I appreciate Fanning’s work on Greek verbal aspect over Porter’s (at least, at this point). For a start, Fanning has a more level definition of verbal definition:

VERBAL aspect, according to one commonly cited description, is concerned ‘not with the location of an event in time, but with its temporal distribution or contour’. It is is usually distinguished in some way from the ‘tenses’ (i.e. past, present, and future), and is said to be concerned rather with features like duration, progression, completion, repetition, inception current relevance, and their opposites. Illustrations of aspect which are frequently cited: the simple and progressive forms in English; perfectives and imperfectives in Russian and other Slavic languages; perfect and imperfect in Hebrew; present, aorist, and perfect forms in ancient Greek; and to a lesser degree, differences between past tenses in French, Spanish, and German. This is, of course, rather a broad spread of languages and features of meaning, and the exact limits of the category of ‘aspect’ are quite vague. Over the last century, however, many writers have given attention to this topic and a vast literature of aspectology has been built up to shed light on aspectual usage and meaning in various languages.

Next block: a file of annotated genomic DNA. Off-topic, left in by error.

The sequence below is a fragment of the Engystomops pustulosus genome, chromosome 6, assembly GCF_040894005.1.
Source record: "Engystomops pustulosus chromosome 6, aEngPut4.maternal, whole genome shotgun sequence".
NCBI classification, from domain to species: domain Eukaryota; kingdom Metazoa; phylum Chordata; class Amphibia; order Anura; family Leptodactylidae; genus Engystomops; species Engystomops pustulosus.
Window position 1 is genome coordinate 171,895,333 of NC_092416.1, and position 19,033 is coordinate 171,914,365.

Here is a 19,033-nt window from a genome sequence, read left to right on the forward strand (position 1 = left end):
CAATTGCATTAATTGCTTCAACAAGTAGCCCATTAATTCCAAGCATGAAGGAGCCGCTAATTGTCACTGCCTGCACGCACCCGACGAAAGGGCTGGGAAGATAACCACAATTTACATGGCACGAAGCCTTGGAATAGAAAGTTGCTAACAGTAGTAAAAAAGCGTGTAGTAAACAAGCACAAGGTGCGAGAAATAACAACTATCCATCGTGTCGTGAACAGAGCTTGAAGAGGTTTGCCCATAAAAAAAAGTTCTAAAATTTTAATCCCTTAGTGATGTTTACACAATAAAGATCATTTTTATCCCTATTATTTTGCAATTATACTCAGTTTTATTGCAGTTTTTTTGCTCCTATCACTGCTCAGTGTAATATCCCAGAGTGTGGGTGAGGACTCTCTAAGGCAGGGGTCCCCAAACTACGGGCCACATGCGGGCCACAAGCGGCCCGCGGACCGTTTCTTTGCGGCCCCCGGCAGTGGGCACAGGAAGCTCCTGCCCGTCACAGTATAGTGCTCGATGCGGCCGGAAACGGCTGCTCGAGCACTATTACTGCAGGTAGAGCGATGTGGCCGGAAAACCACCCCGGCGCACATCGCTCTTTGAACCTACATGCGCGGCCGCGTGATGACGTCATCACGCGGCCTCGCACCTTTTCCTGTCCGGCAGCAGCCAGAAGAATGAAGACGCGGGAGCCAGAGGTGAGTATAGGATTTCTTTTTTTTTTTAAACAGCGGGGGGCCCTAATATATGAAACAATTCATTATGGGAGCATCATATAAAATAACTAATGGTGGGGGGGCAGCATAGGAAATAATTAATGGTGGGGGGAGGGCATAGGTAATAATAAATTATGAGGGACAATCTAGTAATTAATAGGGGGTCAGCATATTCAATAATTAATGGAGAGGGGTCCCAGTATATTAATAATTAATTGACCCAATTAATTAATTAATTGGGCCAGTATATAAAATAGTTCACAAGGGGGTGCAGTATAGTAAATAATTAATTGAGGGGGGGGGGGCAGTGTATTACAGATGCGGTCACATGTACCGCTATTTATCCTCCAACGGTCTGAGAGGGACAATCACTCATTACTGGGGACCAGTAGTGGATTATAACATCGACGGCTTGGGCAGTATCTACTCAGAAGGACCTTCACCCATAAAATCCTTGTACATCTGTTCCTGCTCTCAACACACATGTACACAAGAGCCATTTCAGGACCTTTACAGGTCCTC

I know I uploaded a review of Campbell’s Basics of Verbal Aspect in New Testament Greek only yesterday, but it’s worth mentioning again that his work is worth buying. (I don’t even get a cut with their sales, but it’s still worth the plug. It’s that good.) I hope to see more discussions of aspect in Greek exegesis to the days to come.

Source: Buist M. Fanning, Verbal Aspect in New Testament Greek.